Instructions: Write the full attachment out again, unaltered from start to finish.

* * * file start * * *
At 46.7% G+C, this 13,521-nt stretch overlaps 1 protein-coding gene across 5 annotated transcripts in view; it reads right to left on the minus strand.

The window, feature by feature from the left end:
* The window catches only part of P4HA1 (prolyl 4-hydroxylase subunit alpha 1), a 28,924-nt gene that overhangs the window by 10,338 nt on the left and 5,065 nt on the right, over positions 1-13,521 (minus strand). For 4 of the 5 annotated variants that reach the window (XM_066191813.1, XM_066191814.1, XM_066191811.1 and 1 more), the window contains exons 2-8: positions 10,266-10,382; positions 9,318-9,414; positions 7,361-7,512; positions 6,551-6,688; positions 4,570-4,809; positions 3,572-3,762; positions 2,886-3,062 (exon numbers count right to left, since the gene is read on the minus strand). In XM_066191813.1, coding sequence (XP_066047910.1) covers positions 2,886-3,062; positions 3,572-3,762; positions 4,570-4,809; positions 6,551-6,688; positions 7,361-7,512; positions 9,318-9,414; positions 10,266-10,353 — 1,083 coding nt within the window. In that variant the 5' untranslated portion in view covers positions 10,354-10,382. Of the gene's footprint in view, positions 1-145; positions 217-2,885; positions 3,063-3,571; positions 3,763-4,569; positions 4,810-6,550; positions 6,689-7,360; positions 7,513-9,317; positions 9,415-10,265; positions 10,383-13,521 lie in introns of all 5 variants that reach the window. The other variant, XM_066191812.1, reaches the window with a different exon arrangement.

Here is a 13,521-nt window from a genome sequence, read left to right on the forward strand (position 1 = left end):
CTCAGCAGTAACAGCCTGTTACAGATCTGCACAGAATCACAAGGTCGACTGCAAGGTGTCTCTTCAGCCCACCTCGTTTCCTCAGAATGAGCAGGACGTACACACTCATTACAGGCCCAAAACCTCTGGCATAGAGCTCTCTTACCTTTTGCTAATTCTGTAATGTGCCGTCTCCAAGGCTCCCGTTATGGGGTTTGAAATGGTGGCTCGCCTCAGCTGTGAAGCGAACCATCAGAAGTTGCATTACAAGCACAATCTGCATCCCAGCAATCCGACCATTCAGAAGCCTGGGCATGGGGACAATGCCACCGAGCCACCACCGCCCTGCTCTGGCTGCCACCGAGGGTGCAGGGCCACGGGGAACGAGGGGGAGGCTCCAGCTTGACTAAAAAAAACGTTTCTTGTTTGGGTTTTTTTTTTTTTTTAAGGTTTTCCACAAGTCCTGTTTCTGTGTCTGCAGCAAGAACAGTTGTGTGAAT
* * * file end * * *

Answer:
At 46.7% G+C, this 13,521-nt stretch overlaps 1 protein-coding gene across 5 annotated transcripts in view; it reads right to left on the minus strand.

The window, feature by feature from the left end:
* The window catches only part of P4HA1 (prolyl 4-hydroxylase subunit alpha 1), a 28,924-nt gene that overhangs the window by 10,338 nt on the left and 5,065 nt on the right, over positions 1-13,521 (minus strand). For 4 of the 5 annotated variants that reach the window (XM_066191813.1, XM_066191814.1, XM_066191811.1 and 1 more), the window contains exons 2-8: positions 10,266-10,382; positions 9,318-9,414; positions 7,361-7,512; positions 6,551-6,688; positions 4,570-4,809; positions 3,572-3,762; positions 2,886-3,062 (exon numbers count right to left, since the gene is read on the minus strand). In XM_066191813.1, coding sequence (XP_066047910.1) covers positions 2,886-3,062; positions 3,572-3,762; positions 4,570-4,809; positions 6,551-6,688; positions 7,361-7,512; positions 9,318-9,414; positions 10,266-10,353 — 1,083 coding nt within the window. In that variant the 5' untranslated portion in view covers positions 10,354-10,382. Of the gene's footprint in view, positions 1-145; positions 217-2,885; positions 3,063-3,571; positions 3,763-4,569; positions 4,810-6,550; positions 6,689-7,360; positions 7,513-9,317; positions 9,415-10,265; positions 10,383-13,521 lie in introns of all 5 variants that reach the window. The other variant, XM_066191812.1, reaches the window with a different exon arrangement.

Here is a 13,521-nt window from a genome sequence, read left to right on the forward strand (position 1 = left end):
CTCAGCAGTAACAGCCTGTTACAGATCTGCACAGAATCACAAGGTCGACTGCAAGGTGTCTCTTCAGCCCACCTCGTTTCCTCAGAATGAGCAGGACGTACACACTCATTACAGGCCCAAAACCTCTGGCATAGAGCTCTCTTACCTTTTGCTAATTCTGTAATGTGCCGTCTCCAAGGCTCCCGTTATGGGGTTTGAAATGGTGGCTCGCCTCAGCTGTGAAGCGAACCATCAGAAGTTGCATTACAAGCACAATCTGCATCCCAGCAATCCGACCATTCAGAAGCCTGGGCATGGGGACAATGCCACCGAGCCACCACCGCCCTGCTCTGGCTGCCACCGAGGGTGCAGGGCCACGGGGAACGAGGGGGAGGCTCCAGCTTGACTAAAAAAAACGTTTCTTGTTTGGGTTTTTTTTTTTTTTTAAGGTTTTCCACAAGTCCTGTTTCTGTGTCTGCAGCAAGAACAGTTGTGTGAAT